Guest post: Caol Ila Feis Ile 2020 edition brings the festival on your doorstep

Tom picked up his pen once more to supply us with a review to a rather interesting whisky. Reviewed within a day of arriving at his doorstep, and one of the first reviews of this whisky online, if our Google search tells us anything.

The Islay Festival of Malt and Music, better known as the Feis Ile, is not a yearly item in my agenda. First of all, I need to save up a little money to get there every once in a while, and second: I want to keep it special. I do know a great many friends who were especially heartbroken about the cancellation of this year’s festival. We did get a few bottlings to mend our broken hearts, and one I will be reviewing today. It is the bottle I look forward to most every year, ever since I tasted the absolutely stunning 2009 edition at the pier near the distillery. That happened to be the first ever festival edition from Caol Ila.

This morning I found the 2020 expression in my mailbox.

Caol Ila Feis Ile 2020, 16 Years Old, Distillery Exclusive Bottling, at 53,9% abv.

Already the third selection by hands of Distillery Manager Pierrick Guillaume. He raised the bar rather high after last years 22 year old, and the special hand-filled 28 year 1990 vintage. This year’s expression is a 16 year old that had a finish in “Amoroso-treated hogsheads”. I tried to uncover what the subtle differences are between all the different fortified wines, but I think we can safely conclude this one is a close cousin to the more regular Distillers Edition of Caol Ila.

As expected, firmly rooted in peat land but with a sweet layer keeping it in check. I never paid attention if there is a candy shop on Islay, but it should smell something like this. Very fresh, outspoken, and besides lollipops also lots of herbal notes too. Bath bombs. A glass you could easily sniff for hours. Gets a little grassy after a while. A summertime Caol Ila if there ever was one.

The influence of the Amoroso-finish is clearly detectable in this one. It does not hide a rather floral stamp on the taste buds. Very interesting, it makes for an a-typical Caol Ila for sure. (I have not tasted the DE for years now, so it might be similar.) It even reminds me of some 1980s Bowmore on the brink of collapsing into the wrong soapy direction. This one luckily keeps a perfect yet delicate balance.

Quite sharp to down, here is where the peaty DNA of the distillate lashes out at you. A true Islay spirit. At the same time it is impossible the miss the pleasant oiliness that Caol Ila is known and loved for. A smokey taste lingers on forever.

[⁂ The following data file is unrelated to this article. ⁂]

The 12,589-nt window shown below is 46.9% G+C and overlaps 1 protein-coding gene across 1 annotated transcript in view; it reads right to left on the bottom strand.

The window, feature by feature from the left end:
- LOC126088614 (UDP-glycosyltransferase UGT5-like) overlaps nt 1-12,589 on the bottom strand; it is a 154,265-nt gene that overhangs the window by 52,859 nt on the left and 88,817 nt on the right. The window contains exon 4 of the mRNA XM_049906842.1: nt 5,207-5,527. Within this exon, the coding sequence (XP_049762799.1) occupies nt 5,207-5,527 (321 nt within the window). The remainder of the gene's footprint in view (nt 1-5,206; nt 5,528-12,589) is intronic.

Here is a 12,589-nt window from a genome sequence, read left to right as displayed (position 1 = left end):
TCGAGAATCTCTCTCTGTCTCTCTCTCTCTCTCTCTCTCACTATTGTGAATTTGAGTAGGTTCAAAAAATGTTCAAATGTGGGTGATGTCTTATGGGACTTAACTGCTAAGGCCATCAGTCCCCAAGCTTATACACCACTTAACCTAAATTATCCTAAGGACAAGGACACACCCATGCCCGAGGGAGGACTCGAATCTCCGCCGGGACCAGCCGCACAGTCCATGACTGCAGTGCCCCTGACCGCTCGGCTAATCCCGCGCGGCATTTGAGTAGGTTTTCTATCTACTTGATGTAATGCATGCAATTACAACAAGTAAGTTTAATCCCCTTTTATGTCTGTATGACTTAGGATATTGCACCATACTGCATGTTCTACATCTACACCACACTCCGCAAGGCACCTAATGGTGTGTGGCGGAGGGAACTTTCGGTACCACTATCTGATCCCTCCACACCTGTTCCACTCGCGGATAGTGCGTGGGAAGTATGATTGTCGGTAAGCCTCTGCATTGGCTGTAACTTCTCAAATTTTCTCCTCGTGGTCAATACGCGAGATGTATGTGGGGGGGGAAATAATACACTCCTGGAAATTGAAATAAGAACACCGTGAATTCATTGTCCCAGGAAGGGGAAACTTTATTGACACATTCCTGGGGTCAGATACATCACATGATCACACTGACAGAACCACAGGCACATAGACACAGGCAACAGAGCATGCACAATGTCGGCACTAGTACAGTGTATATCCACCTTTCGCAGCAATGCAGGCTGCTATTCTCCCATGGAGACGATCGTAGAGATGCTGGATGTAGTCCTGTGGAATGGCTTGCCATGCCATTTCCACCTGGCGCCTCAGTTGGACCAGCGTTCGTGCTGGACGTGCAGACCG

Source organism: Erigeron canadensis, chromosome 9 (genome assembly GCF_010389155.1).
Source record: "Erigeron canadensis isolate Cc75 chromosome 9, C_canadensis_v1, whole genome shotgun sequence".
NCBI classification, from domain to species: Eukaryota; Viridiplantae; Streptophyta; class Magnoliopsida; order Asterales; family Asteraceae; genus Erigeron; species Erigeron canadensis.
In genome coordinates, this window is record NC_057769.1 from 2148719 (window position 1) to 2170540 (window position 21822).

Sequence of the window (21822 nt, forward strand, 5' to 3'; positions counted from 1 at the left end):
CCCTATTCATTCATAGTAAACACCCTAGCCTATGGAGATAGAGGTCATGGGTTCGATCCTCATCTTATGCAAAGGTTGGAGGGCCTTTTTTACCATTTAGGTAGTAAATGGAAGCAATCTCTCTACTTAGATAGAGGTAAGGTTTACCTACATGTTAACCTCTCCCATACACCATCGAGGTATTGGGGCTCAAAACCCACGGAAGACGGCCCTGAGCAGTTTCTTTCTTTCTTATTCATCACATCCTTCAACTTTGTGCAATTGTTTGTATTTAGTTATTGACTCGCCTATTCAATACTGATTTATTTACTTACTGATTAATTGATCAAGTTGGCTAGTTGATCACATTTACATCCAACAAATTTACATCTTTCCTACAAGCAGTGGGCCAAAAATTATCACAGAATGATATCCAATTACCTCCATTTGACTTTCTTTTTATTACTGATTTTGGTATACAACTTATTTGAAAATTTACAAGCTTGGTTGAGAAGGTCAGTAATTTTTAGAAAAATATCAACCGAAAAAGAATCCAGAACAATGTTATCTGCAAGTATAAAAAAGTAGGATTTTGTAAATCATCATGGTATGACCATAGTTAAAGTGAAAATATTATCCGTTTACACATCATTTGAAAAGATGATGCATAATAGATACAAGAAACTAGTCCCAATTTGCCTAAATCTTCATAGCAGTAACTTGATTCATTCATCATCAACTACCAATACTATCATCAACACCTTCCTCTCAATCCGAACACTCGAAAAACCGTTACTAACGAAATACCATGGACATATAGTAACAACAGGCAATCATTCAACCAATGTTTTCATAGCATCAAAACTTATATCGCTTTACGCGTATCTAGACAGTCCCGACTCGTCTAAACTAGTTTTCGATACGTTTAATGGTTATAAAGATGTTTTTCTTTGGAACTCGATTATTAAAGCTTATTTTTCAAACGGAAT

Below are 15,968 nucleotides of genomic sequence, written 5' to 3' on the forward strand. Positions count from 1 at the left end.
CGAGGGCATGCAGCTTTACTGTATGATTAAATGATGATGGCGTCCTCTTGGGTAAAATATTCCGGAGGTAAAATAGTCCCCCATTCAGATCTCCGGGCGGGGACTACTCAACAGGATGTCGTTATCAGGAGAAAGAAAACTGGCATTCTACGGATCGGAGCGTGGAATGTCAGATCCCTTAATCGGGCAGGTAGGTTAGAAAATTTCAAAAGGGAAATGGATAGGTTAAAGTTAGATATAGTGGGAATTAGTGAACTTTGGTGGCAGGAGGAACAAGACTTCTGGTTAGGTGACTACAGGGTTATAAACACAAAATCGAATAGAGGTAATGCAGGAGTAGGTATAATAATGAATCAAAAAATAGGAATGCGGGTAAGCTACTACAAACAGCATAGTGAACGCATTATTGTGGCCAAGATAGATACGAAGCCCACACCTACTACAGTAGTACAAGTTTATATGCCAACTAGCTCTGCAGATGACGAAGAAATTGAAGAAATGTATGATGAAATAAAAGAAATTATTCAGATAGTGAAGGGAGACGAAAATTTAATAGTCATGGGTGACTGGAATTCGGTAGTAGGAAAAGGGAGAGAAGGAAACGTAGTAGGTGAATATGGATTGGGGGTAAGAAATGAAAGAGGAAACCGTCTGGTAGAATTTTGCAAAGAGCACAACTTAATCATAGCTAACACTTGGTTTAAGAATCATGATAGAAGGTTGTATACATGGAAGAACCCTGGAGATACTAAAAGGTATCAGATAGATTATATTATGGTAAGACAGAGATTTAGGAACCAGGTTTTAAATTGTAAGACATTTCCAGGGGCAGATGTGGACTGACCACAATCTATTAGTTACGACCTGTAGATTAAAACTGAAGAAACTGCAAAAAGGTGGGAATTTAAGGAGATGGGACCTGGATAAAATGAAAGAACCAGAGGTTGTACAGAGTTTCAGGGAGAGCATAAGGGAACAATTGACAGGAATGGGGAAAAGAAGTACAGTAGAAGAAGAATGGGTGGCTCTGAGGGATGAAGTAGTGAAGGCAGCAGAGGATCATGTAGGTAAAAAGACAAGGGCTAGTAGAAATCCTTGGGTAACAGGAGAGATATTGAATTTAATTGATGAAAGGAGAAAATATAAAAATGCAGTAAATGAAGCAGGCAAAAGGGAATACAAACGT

It is nice to have a variation on the very well-known style of Caol Ila and this is why I
love the Feis Ile expressions so much. They do not always try to be what you can find on the shelf in abundance. Having said that, Caol Ila has more to offer with regular bourbon maturation. The Amoroso sweetness takes it down a few steps from the 90-point mark other bottlings did reach. An interesting and rewarding dram nonetheless.


About Tom van Engelen

I’m a writer in a variety of fields and have a soft spot for whisky, mainly malt, mainly from Scotland. In other times I enjoyed a stint as editor-in-chief of one of the first whisky magazines in the world. When not sipping a good glass I like to write some more, read, watch 007 movies or listen Bowie music. I’m engaged to Dasha, I have a sweet daughter and I live somewhere between the big rivers in the middle of The Netherlands.


About Sjoerd de Haan-Kramer

I'm very interested in booze, with a focus on whisky. I like to listen to loads of music and play lots of Magic: the Gathering, and board games too. I'm married to Anneke, have two daughters Ot and Cato, a son Moos and a cat called Kikker (which means Frog, in Dutch). I live in Krommenie, The Netherlands.
This entry was posted in Caol Ila and tagged , , , , , . Bookmark the permalink.

Leave a Reply

Fill in your details below or click an icon to log in: Logo

You are commenting using your account. Log Out /  Change )

Facebook photo

You are commenting using your Facebook account. Log Out /  Change )

Connecting to %s